- complete responsibility for one or two sections of a course (Ex. GEO 103)
- teaching two or three lab sections of a course (Ex. GEO 106L)
- serving as a technical assistant in a course (Ex. GEO 121)
- serving as a lab assistant in the research lab
- some combination of technical assistance and lab assistance
Please note that assignments are made based on a balance of Departmental needs, student skills, and schedules. Students holding assistantships are evaluated yearly. Students holding assistantships are evaluated yearly. Master’s students making adequate progress towards their degree and meeting their work requirements consistently and with positive evaluations can expect to receive a total of two years of funding. Doctoral students in similar circumstances can expect to receive a total of four years of funding. Specific details regarding criteria for receiving continued funding are described in the checklist in the Appendix X
A critical aspect of the graduate experience is participation in events beyond the coursework requirements. Thus, graduate students are expected to go to professional conferences, attend colloquiums and are highly encouraged to present and/or publish from their theses and dissertations. Travel funds in support of graduate students travel is periodically available from the Graduate School or the Geography Department but is typically quite limited. Please be aware that evaluation for continued and future funding includes regular attendance at departmental events such as colloquiums.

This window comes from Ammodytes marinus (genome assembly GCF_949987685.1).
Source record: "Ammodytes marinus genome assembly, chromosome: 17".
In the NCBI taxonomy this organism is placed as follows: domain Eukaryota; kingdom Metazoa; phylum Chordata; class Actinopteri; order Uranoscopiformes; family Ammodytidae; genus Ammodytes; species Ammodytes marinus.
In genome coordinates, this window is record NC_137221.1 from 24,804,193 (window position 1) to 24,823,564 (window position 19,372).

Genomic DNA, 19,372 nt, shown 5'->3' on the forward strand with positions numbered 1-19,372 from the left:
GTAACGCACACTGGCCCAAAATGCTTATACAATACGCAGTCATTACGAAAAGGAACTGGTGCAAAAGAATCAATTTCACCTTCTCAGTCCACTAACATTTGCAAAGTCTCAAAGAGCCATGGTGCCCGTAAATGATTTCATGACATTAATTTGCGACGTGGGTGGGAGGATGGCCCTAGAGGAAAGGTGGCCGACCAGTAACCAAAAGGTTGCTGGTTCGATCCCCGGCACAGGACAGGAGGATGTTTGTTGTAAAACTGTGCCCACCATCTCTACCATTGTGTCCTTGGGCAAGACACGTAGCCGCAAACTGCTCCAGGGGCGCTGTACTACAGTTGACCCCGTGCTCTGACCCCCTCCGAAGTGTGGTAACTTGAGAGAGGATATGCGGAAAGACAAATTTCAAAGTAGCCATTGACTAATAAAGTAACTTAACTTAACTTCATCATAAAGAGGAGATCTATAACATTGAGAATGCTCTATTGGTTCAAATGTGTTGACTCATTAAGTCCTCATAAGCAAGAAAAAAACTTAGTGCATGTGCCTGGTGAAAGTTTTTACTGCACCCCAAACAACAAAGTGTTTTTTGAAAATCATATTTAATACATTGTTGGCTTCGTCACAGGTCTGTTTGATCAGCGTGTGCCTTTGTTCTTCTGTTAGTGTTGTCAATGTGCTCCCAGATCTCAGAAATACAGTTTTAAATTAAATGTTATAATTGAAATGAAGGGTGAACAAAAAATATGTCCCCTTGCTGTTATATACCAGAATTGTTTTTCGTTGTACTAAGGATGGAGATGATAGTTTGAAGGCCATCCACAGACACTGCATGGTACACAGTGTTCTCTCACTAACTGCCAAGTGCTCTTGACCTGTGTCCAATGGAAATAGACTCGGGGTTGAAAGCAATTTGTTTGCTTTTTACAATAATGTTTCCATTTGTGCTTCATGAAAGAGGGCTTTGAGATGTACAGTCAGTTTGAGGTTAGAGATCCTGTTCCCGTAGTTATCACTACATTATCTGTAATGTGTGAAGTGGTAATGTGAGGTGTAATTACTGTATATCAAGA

Promising students who hold a baccalaureate degree but do not meet the formal requirements for full admission may, upon departmental recommendation, be granted provisional admission. Full graduate standing will be granted when the student satisfactorily completes prescribed courses or otherwise remove deficiencies as outlined by the Director of Graduate Studies or the Graduate School. All special conditions must be satisfied no later than upon the completion of 15 semester hours of graduate credit. A graduate student admitted provisionally is not eligible for appointment to an assistantship or fellowship until full graduate standing is achieved.
One of the milestones of the MA program is the successful completion of your comprehensive exams taken after the completion of 18 hours of course work. The comprehensive exam is a written examination customized for each individual student. This is NOT an open book exam and the internet is NOT to be used. The graduate director, a member of the graduate studies committee and/or another faculty member will monitor the exam. The exam consists of three sets of questions; each set is written by a member of your committee. Questions are related to coursework taken with that committee member and/or research completed with that individual. The exam is scheduled for four hours and is normally scheduled on the Thursday or Friday after the Spring and Fall breaks. The Department of Geography requires that you set up the comprehensive examination committee one semester prior to taking the exam. Submit the form to the Director of Graduate Studies once all signatures have been obtained.